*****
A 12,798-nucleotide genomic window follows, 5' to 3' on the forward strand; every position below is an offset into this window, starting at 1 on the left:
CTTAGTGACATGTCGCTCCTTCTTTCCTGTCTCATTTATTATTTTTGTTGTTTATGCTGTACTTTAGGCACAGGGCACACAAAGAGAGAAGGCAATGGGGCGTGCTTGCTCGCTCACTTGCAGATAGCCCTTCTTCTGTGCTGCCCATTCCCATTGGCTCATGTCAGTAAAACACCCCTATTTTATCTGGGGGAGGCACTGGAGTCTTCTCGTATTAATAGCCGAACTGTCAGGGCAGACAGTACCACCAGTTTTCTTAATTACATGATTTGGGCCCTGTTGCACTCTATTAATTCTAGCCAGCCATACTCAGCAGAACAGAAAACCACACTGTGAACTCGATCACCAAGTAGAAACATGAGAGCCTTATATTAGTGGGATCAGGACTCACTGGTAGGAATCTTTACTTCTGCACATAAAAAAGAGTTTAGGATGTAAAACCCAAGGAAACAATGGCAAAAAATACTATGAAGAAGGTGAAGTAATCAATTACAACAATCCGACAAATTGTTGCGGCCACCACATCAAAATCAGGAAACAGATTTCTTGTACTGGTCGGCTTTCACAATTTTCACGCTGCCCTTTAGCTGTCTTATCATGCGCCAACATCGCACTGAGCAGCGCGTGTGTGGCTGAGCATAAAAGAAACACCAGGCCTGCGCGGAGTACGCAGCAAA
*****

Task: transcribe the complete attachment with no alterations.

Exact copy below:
A 12,798-nucleotide genomic window follows, 5' to 3' on the forward strand; every position below is an offset into this window, starting at 1 on the left:
CTTAGTGACATGTCGCTCCTTCTTTCCTGTCTCATTTATTATTTTTGTTGTTTATGCTGTACTTTAGGCACAGGGCACACAAAGAGAGAAGGCAATGGGGCGTGCTTGCTCGCTCACTTGCAGATAGCCCTTCTTCTGTGCTGCCCATTCCCATTGGCTCATGTCAGTAAAACACCCCTATTTTATCTGGGGGAGGCACTGGAGTCTTCTCGTATTAATAGCCGAACTGTCAGGGCAGACAGTACCACCAGTTTTCTTAATTACATGATTTGGGCCCTGTTGCACTCTATTAATTCTAGCCAGCCATACTCAGCAGAACAGAAAACCACACTGTGAACTCGATCACCAAGTAGAAACATGAGAGCCTTATATTAGTGGGATCAGGACTCACTGGTAGGAATCTTTACTTCTGCACATAAAAAAGAGTTTAGGATGTAAAACCCAAGGAAACAATGGCAAAAAATACTATGAAGAAGGTGAAGTAATCAATTACAACAATCCGACAAATTGTTGCGGCCACCACATCAAAATCAGGAAACAGATTTCTTGTACTGGTCGGCTTTCACAATTTTCACGCTGCCCTTTAGCTGTCTTATCATGCGCCAACATCGCACTGAGCAGCGCGTGTGTGGCTGAGCATAAAAGAAACACCAGGCCTGCGCGGAGTACGCAGCAAA